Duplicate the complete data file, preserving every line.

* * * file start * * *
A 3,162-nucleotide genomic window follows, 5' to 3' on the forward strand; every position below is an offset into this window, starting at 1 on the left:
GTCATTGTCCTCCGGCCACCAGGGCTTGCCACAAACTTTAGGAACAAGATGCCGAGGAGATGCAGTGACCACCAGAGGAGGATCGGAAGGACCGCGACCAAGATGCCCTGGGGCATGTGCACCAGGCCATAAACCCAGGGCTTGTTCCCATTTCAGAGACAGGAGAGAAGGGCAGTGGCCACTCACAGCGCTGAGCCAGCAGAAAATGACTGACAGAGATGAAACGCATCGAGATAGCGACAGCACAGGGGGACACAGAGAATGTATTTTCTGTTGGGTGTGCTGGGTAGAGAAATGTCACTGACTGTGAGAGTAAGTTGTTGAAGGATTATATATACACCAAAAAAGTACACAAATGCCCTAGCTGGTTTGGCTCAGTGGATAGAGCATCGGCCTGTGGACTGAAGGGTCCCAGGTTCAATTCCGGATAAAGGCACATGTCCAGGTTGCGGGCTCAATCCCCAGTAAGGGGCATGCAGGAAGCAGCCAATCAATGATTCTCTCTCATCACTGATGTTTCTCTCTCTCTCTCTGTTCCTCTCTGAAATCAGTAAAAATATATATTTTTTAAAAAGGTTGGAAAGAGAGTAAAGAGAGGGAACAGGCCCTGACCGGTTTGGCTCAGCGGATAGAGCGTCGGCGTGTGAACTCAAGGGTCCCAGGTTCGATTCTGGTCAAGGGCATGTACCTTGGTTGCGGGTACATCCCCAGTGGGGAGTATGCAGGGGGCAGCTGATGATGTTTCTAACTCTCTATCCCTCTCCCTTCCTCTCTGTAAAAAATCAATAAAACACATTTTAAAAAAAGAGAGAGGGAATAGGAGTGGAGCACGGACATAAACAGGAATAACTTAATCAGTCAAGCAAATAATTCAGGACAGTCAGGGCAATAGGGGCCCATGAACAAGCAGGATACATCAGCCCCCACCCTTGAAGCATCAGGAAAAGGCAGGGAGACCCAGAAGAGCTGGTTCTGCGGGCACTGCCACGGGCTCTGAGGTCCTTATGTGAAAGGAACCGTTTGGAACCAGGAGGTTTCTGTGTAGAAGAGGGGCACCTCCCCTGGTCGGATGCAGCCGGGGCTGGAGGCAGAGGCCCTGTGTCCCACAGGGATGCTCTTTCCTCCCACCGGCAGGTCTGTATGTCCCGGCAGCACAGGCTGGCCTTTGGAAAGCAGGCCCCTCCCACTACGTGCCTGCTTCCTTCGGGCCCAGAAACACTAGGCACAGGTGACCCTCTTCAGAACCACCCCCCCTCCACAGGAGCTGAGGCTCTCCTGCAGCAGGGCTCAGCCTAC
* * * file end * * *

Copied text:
A 3,162-nucleotide genomic window follows, 5' to 3' on the forward strand; every position below is an offset into this window, starting at 1 on the left:
GTCATTGTCCTCCGGCCACCAGGGCTTGCCACAAACTTTAGGAACAAGATGCCGAGGAGATGCAGTGACCACCAGAGGAGGATCGGAAGGACCGCGACCAAGATGCCCTGGGGCATGTGCACCAGGCCATAAACCCAGGGCTTGTTCCCATTTCAGAGACAGGAGAGAAGGGCAGTGGCCACTCACAGCGCTGAGCCAGCAGAAAATGACTGACAGAGATGAAACGCATCGAGATAGCGACAGCACAGGGGGACACAGAGAATGTATTTTCTGTTGGGTGTGCTGGGTAGAGAAATGTCACTGACTGTGAGAGTAAGTTGTTGAAGGATTATATATACACCAAAAAAGTACACAAATGCCCTAGCTGGTTTGGCTCAGTGGATAGAGCATCGGCCTGTGGACTGAAGGGTCCCAGGTTCAATTCCGGATAAAGGCACATGTCCAGGTTGCGGGCTCAATCCCCAGTAAGGGGCATGCAGGAAGCAGCCAATCAATGATTCTCTCTCATCACTGATGTTTCTCTCTCTCTCTCTGTTCCTCTCTGAAATCAGTAAAAATATATATTTTTTAAAAAGGTTGGAAAGAGAGTAAAGAGAGGGAACAGGCCCTGACCGGTTTGGCTCAGCGGATAGAGCGTCGGCGTGTGAACTCAAGGGTCCCAGGTTCGATTCTGGTCAAGGGCATGTACCTTGGTTGCGGGTACATCCCCAGTGGGGAGTATGCAGGGGGCAGCTGATGATGTTTCTAACTCTCTATCCCTCTCCCTTCCTCTCTGTAAAAAATCAATAAAACACATTTTAAAAAAAGAGAGAGGGAATAGGAGTGGAGCACGGACATAAACAGGAATAACTTAATCAGTCAAGCAAATAATTCAGGACAGTCAGGGCAATAGGGGCCCATGAACAAGCAGGATACATCAGCCCCCACCCTTGAAGCATCAGGAAAAGGCAGGGAGACCCAGAAGAGCTGGTTCTGCGGGCACTGCCACGGGCTCTGAGGTCCTTATGTGAAAGGAACCGTTTGGAACCAGGAGGTTTCTGTGTAGAAGAGGGGCACCTCCCCTGGTCGGATGCAGCCGGGGCTGGAGGCAGAGGCCCTGTGTCCCACAGGGATGCTCTTTCCTCCCACCGGCAGGTCTGTATGTCCCGGCAGCACAGGCTGGCCTTTGGAAAGCAGGCCCCTCCCACTACGTGCCTGCTTCCTTCGGGCCCAGAAACACTAGGCACAGGTGACCCTCTTCAGAACCACCCCCCCTCCACAGGAGCTGAGGCTCTCCTGCAGCAGGGCTCAGCCTAC